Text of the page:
Using Social Media to Fix Transit That Fails
At Streetsblog Network member
Pool, this week is being billed as "Fail Week" — a full five days
on "information about bad planning, lack of planning, and planning
generally gone awry." We can’t wait to see what they’ll be doing.
There’s certainly no shortage of potential topics.
Their first fail-related post actually has to do with a success of
sorts — the use of Twitter to highlight problems in transit:
One of the more complicated
aspects of Twitter are hashtags. Hashtags are words preceded by the hash
symbol, #, like #transitFAIL.
The purpose of a hashtag is to organize information and people. They are
often used to Tweet about current events, conferences, quotes,
activities, memes, and other things. Mashable has a
good explanation about how they work.…
One of my favorite planning-related hashtags is #transitFAIL.
The purpose of #transitFAIL is to publicize where public transportation
fails its customers and users. It’s a particularly effective tool,
because you can use SMS messaging or use a web-enabled smartphone to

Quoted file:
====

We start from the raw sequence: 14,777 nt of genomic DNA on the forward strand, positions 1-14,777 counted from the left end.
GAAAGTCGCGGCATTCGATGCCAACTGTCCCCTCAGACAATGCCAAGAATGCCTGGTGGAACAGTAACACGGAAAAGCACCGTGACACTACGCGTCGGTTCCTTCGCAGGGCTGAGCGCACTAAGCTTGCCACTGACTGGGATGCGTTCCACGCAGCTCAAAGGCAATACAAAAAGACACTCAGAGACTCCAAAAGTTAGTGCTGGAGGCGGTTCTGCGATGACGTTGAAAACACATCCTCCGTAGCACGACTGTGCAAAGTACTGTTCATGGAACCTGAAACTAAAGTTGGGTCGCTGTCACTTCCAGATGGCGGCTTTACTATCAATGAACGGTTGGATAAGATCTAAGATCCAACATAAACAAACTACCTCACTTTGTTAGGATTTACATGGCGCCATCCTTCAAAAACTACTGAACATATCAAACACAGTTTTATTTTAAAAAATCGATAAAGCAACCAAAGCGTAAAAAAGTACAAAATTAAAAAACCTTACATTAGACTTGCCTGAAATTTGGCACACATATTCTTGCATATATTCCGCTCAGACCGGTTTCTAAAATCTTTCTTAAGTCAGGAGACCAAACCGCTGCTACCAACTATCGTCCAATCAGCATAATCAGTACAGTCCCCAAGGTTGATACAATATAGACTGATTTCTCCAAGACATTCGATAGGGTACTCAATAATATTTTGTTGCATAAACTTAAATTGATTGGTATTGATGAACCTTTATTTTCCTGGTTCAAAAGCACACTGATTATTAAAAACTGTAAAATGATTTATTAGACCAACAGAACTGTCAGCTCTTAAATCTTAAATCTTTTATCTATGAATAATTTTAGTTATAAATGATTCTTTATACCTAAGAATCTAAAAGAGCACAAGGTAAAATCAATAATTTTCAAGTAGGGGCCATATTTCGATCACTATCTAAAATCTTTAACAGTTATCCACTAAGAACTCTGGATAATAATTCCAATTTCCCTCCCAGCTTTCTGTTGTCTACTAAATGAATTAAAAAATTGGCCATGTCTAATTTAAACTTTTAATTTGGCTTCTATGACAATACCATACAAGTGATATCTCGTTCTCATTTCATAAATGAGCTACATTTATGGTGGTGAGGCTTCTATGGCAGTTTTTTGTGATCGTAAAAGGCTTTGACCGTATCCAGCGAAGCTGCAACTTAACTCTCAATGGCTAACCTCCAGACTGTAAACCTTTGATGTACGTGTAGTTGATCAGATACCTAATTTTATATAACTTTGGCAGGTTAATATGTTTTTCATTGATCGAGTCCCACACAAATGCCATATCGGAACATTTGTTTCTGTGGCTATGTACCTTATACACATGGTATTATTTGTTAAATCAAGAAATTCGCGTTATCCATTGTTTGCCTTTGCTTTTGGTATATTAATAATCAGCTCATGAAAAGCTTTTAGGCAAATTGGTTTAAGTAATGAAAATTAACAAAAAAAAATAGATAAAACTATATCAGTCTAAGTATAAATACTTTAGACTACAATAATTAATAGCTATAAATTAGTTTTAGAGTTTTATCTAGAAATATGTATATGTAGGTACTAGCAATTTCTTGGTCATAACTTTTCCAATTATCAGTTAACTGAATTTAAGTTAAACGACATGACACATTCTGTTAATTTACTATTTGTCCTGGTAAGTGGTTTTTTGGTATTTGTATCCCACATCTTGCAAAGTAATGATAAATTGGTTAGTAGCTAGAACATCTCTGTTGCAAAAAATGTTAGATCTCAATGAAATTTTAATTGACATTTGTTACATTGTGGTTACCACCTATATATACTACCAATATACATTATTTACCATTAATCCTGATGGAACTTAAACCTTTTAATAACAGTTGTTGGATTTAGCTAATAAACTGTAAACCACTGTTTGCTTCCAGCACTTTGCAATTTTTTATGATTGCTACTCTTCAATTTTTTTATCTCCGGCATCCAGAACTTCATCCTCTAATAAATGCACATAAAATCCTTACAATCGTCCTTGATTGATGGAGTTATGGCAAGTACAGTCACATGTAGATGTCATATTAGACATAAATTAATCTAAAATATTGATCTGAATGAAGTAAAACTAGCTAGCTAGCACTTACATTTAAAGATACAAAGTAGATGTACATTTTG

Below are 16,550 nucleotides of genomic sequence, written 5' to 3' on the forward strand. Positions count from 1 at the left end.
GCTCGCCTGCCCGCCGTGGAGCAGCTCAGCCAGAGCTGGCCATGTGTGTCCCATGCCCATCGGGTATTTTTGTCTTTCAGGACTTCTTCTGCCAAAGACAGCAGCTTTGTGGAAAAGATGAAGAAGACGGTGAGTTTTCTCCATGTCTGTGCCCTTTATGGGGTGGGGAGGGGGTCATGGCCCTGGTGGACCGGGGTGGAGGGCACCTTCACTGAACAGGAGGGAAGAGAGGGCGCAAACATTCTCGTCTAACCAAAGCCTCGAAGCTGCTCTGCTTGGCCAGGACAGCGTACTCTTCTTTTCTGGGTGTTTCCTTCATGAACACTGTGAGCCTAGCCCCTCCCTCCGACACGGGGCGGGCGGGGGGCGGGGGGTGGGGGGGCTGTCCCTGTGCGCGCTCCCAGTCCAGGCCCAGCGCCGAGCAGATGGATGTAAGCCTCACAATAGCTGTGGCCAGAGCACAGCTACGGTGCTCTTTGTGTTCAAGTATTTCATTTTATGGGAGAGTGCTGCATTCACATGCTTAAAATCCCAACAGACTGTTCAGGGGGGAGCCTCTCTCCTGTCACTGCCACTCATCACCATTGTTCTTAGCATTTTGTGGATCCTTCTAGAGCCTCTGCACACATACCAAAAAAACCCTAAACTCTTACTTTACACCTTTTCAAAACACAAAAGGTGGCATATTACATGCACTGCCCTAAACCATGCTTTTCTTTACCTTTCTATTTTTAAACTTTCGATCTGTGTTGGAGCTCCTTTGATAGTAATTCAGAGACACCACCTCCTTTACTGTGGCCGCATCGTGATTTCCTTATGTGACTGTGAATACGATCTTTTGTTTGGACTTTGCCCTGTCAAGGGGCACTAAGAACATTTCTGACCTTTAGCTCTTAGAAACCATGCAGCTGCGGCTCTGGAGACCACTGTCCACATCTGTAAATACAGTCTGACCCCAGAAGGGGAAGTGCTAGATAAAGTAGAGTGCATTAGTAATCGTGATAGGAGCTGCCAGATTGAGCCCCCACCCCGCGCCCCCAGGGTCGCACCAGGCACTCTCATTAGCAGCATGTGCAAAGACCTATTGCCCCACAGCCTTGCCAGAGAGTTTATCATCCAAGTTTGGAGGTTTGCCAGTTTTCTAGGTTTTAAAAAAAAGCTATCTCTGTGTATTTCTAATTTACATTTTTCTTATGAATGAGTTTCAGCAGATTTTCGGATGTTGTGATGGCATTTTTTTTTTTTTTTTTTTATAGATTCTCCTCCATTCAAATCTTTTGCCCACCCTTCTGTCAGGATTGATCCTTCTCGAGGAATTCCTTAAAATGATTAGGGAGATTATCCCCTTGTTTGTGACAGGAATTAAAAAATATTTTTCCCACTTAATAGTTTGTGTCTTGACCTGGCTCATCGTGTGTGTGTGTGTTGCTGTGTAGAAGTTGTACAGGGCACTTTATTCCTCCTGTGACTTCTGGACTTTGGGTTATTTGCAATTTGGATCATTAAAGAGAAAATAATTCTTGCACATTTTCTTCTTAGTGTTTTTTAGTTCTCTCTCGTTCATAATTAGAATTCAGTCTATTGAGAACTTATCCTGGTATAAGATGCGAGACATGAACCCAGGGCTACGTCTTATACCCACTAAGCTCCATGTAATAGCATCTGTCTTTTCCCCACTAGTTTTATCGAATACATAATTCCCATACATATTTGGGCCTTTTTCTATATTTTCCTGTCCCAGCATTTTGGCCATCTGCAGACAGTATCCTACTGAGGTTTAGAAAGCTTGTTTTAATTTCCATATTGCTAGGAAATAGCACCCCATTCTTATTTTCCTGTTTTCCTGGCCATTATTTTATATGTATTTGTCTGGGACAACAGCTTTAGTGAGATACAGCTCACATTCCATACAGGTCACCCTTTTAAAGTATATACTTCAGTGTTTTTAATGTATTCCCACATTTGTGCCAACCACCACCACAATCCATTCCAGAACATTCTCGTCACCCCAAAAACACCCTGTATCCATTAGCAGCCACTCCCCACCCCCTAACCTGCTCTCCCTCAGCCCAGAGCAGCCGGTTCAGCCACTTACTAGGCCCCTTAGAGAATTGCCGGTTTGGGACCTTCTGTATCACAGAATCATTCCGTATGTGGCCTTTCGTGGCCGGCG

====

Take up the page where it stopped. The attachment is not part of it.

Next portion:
instantaneously tell the world about how transit just let you down.
Some smartphones can even take photos or videos and upload them to
Smart transit providers will use this feedback to improve their
service and see where the problems are. I’d like to see transit
providers use Twitter to notify people about service changes or delays,
I didn’t know about the #transitFAIL hashtag, but it’s a good idea
(we actually used "transitfail" as a tag in Flickr when we were putting
user-generated slide show on lousy transit). Some transit agencies
are using Twitter for service delays as well — @NYCTSubwayScoop is an
example. Will this ever evolve into standard practice? Should it? Or is
the reach too narrow?
If you know of more good transit-related uses of Twitter, drop them
in the comments.
Oh, and we’re @streetsblog,
in case you want to follow us.